Jones, whose district encompasses several Pinellas beachfront communities, said drilling would wreak havoc on the county's tourism industry. Sen. Crist, who grew up in New Orleans, remembers pulling tar balls off his feet as a child. Dockery, who is considering running for governor, successfully led the Senate opposition to a Central Florida commuter rail project last spring — and appears poised to fight just as hard against drilling.
Sen. Nancy Detert, R-Venice, who represents most of coastal Sarasota County, is undecided and says the public attitude toward drilling is changing in her district.
"I'm shocked at how many people in Sarasota County support drilling," she said. "We should be a 'no.' We're not. We are a split county."
• • •
The man who could really steer the drilling debate is Atwater. As Senate president, he alone determines which committees hear which bills and when. He has the power to keep a bill off the agenda entirely, or fast-track it for consideration by the full Senate.
He promises that in addition to Senate consideration, he will recruit an independent third party, like a think tank or a university, to provide a fact-based analysis of the pros and cons of offshore drilling.
"It will be looked at in the most independent manner possible," said Atwater, who is openly skeptical of pro-drilling forces' polls showing widespread public support.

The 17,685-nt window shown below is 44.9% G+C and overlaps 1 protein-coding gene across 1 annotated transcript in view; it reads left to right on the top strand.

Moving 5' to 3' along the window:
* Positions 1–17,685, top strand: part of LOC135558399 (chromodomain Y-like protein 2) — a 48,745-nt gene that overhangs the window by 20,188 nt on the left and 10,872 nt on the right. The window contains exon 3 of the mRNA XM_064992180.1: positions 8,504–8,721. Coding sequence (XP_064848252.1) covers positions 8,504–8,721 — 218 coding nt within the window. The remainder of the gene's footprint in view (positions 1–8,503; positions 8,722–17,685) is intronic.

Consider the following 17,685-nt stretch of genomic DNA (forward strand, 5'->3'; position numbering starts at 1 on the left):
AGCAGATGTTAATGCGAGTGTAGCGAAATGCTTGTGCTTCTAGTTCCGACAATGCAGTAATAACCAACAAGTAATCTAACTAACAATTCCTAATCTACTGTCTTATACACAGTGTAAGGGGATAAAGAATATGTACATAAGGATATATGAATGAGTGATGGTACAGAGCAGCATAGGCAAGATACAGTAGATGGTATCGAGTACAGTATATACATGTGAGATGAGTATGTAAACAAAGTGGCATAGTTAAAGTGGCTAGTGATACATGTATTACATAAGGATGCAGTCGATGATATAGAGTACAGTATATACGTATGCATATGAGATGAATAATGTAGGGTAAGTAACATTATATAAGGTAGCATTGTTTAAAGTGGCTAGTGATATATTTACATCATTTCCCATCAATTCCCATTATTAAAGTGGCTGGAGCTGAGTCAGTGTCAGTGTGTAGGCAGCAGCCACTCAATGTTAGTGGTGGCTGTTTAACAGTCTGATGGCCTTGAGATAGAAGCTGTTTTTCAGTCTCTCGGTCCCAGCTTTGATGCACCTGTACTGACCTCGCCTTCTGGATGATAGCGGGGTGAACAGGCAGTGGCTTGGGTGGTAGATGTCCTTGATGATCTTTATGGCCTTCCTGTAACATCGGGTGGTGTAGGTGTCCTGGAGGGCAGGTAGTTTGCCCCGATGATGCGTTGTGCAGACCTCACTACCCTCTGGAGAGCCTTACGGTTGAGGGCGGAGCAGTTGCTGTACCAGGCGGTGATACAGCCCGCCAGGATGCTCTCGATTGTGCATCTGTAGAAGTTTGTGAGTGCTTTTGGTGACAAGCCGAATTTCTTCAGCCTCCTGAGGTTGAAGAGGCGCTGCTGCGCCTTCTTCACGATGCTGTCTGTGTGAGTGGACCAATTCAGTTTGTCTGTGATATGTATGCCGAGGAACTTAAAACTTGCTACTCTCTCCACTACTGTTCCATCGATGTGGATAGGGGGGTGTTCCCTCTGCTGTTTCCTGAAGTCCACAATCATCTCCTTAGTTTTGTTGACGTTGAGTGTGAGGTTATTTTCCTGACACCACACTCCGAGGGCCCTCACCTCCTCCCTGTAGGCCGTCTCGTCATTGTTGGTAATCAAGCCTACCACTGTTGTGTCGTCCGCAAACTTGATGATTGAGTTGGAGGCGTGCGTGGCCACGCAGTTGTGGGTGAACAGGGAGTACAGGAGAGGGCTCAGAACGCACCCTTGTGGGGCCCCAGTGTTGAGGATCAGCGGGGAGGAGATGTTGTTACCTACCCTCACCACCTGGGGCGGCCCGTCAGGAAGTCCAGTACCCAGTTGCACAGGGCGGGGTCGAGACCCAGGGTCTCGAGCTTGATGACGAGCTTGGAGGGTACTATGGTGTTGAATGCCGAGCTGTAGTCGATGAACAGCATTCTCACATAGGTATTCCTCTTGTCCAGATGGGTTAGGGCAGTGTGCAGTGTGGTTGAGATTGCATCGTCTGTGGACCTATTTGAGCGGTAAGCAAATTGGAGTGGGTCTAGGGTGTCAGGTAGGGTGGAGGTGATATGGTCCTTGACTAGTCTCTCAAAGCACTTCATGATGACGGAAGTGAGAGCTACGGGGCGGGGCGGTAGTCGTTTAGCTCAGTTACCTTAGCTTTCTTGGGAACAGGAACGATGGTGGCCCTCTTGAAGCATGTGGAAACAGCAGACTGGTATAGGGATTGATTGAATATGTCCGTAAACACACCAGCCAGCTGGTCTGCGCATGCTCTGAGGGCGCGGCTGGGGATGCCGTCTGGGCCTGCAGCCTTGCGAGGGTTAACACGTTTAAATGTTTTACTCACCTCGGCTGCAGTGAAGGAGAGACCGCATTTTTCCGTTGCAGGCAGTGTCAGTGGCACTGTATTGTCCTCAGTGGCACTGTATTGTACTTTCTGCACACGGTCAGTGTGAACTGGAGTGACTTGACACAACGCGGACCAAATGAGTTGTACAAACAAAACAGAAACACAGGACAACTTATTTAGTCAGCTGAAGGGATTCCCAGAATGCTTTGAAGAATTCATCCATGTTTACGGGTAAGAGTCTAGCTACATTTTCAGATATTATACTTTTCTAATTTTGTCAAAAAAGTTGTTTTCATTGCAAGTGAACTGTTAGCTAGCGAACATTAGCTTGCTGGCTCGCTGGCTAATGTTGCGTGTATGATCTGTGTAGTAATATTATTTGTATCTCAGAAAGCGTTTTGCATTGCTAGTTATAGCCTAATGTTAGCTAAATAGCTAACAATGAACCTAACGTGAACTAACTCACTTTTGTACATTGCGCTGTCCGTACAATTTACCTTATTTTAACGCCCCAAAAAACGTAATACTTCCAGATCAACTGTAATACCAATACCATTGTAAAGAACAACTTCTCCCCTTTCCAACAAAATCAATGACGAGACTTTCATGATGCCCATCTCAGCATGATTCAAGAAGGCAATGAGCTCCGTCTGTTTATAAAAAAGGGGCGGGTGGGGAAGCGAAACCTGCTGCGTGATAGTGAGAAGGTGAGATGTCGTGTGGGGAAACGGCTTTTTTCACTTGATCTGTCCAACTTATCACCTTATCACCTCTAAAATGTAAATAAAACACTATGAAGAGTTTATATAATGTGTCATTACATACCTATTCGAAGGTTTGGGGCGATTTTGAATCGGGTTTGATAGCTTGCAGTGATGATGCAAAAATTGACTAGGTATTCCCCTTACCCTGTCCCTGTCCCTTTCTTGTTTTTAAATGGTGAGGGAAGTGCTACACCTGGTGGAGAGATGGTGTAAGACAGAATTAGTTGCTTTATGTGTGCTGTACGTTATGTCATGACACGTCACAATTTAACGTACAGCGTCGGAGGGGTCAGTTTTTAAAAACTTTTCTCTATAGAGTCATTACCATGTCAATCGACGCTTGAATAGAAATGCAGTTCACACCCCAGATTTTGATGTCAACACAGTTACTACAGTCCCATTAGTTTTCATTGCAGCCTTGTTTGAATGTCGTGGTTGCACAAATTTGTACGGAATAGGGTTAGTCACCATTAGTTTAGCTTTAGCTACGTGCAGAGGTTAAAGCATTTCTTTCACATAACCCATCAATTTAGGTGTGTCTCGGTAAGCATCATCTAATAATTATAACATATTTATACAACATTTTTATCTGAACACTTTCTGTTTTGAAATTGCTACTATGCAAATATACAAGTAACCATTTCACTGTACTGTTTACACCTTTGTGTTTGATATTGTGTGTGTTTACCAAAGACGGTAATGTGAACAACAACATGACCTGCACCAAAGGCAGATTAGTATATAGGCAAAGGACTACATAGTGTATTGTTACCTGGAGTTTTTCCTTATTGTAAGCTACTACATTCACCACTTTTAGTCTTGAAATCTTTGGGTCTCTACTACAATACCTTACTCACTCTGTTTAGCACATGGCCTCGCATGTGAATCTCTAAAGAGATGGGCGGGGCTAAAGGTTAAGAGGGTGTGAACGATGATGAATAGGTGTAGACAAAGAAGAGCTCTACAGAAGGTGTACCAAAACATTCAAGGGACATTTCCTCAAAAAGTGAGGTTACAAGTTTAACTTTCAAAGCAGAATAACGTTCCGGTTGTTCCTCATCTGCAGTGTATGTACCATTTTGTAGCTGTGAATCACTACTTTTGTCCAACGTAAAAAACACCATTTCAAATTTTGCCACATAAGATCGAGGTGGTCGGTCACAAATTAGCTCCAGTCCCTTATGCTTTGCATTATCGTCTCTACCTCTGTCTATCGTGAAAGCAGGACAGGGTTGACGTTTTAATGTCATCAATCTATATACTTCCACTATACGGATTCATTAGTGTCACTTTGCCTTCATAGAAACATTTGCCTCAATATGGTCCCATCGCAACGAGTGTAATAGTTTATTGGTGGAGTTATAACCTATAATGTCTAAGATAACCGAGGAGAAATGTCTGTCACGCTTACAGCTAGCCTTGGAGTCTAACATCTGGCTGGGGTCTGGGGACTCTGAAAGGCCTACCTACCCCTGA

In July 2008, a Quinnipiac University poll surveyed 1,248 Florida voters and found that 60 percent of Floridians supported offshore drilling while 36 percent opposed and 4 percent had no opinion. The margin of error was 2.8 percent. Other recent polls show growing support for drilling, but they were commissioned by oil interests.
"In all polling, it can be a manner in which the questions may be asked," Atwater said. "I don't accept, at the moment, that there is extraordinary public opinion one way or the other pressing this matter, and I think that would be the wrong reason to advance an idea."
Gaetz acknowledged the significant power, money and influence pushing the drilling issue forward in an election year, when many legislators will be hungry for campaign contributions. Florida Energy Associates has hired nearly three dozen lobbyists and enlisted a well-known pollster, Hank Fishkind, and a leading public relations firm, Ron Sachs Communications, to press its case in the state Capitol.
"This is the 82nd Airborne politics dropping in on this issue," Gaetz said. "There is a lot of power behind this."
Steve Bousquet can be reached at firstname.lastname@example.org or (850) 224-7263. Shannon Colavecchio can be reached at email@example.com or (850) 224-7263.